HL Deb 22 May 1974 vol 351 cc1451-3

3.45 p.m.


My Lords, with the permission of the House I will repeat a further Statement which my right honourable friend the Secretary of State for Northern Ireland has made in another place this afternoon. He said:

"I will, with permission, make a brief Statement on the situation in Northern Ireland in view of the involvement of further troops. The Government repeated last night that they will continue with their duty of preserving the life of Northern Ireland and helping to maintain essential services. They will not be intimidated or blackmailed into departing from the Constitution Act or into negotiation with the Ulster Workers' Council, nor will they be diverted from their avowed intention of proceeding with the Sunningdale Agreement which left a number of matters for further discussion in the context of the Sunningdale package as a whole.

"The House will wish to know the present situation. Security operations have been mounted to achieve important and specific objectives. Yesterday, some of the major access roads into Belfast were re-opened and they have been kept open. Last night and to-day road blocks were removed in a number of areas, including the Village, Sandy Row, Donegal Road, East Belfast, Shankill and most of North Belfast. The operation was completed without serious incident. A number of Protestant estates are still sealed off and some roads are blocked in the Province. In some areas blocks are put back shortly after they have been taken down. The Security Forces' operations, which are still continuing, have had a marked effect. More people are at work in the centre of Belfast and more shops are open. Further troops are being made available.

"The effects of the strike are serious. Great efforts have been made by the Northern Ireland Executive and the public authorities in the Province, with the assistance of Her Majesty's Government, to maintain essential services and supplies. The strike hits mainly at the ordinary people of the Province and hardship cannot be avoided until it stops. I will keep the House informed of further developments."

3.47 p.m.


My Lords, from these Benches we would express our gratitude to the noble Lord for making a second Statement on Northern Ireland in a period of three days. In particular we should like to welcome the news that certain barricades in Belfast have been removed and, on behalf of my noble friends, to express support for the way in which once again the Security Forces have achieved certain objectives.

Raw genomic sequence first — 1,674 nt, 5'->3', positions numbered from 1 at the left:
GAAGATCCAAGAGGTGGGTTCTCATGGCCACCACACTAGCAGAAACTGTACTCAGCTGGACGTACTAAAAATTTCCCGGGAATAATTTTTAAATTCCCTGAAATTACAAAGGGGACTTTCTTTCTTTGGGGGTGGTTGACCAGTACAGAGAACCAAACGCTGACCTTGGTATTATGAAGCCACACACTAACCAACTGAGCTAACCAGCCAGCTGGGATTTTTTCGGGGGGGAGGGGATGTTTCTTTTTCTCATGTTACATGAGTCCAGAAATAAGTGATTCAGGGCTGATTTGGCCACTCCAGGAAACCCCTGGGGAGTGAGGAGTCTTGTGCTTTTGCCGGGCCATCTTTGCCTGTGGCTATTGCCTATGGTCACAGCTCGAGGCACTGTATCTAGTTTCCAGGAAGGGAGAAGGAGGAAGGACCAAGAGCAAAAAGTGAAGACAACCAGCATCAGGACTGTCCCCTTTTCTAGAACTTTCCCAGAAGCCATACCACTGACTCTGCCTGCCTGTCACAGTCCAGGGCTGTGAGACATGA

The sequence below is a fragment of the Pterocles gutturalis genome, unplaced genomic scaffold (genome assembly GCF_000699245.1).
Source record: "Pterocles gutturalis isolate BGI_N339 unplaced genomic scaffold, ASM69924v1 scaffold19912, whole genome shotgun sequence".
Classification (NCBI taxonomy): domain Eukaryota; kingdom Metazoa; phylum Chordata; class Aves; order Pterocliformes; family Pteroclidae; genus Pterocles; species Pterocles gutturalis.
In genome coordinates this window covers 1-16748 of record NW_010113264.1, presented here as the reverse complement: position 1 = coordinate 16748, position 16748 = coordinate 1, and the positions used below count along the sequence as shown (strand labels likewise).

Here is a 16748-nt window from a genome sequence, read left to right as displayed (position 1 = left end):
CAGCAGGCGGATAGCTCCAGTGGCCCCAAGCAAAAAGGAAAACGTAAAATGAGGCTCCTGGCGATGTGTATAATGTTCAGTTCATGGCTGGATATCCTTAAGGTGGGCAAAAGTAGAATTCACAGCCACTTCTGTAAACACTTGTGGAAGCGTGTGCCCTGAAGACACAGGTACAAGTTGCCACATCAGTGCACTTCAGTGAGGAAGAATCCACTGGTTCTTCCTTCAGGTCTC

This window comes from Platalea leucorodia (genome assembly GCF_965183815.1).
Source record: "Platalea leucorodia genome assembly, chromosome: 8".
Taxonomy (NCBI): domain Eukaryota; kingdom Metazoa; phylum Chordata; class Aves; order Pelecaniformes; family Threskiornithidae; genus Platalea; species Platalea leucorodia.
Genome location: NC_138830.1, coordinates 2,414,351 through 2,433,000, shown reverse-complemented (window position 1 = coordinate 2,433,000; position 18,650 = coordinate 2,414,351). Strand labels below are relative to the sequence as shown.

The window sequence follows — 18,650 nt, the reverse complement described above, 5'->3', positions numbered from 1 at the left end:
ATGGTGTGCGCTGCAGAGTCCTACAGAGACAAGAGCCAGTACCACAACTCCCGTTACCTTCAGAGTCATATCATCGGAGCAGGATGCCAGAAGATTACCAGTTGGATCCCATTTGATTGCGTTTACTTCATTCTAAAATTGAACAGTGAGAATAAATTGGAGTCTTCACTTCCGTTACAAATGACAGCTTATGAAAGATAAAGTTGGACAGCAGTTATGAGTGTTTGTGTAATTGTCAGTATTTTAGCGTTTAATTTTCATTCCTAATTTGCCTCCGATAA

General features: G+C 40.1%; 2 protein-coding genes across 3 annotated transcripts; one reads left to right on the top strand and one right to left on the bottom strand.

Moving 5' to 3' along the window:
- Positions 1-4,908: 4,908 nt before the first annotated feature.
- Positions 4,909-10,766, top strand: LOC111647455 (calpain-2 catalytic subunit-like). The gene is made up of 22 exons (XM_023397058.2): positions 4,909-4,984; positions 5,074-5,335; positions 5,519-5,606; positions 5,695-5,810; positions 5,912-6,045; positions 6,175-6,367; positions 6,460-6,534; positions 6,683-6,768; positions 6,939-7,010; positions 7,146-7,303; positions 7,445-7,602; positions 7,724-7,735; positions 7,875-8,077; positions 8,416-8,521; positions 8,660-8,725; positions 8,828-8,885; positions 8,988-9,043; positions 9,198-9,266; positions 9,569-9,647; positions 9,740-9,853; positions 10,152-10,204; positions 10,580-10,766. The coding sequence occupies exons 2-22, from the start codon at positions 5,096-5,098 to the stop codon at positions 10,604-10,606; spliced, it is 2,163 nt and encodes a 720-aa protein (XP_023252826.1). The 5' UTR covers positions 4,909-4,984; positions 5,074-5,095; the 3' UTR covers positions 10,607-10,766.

My Lords, when the noble Lord made his Statement on Monday I think that all who commented in this House expressed support for the Government's policy in the face of industrial action accompanied by intimidation, and we do not now depart from that. If, however, I may make just one point, the reason for this strike, organised by the Ulster Workers' Council, is, I deeply believe, misconceived and yet at the same time the Statement which the noble Lord has just made shows that serious consideration must continue to be given now, immediately, to this very serious situation, if only because the vast majority of people in Northern Ireland are going through a really terrible time, particularly if they live in Belfast.

I know that it is not going to help the Government if I ask questions now. Therefore all that I will do is to say that from these Benches we will study the news very carefully in the next few days and hope that Northern Ireland will see its way clear through this very difficult time.


My Lords, I should like to thank the noble Lord very much indeed for repeating the Statement. I welcome the statement that the Government are not going to be intimidated or blackmailed. I think that this will have support from all quarters of the House. There is also full backing from these Benches for proceeding with the implementation of Sunningdale, in so far as we can. I should like to conclude by condemning this senseless strike which can achieve nothing constructive. I only hope that better sense will prevail in the coming days, not weeks.


My Lords, I am very grateful for the support which noble Lords have given from the Front Benches opposite and, I feel, from the House as a whole. I think that this will be a comfort to my right honourable friend the Secretary of State in the difficult times which he has in front of him.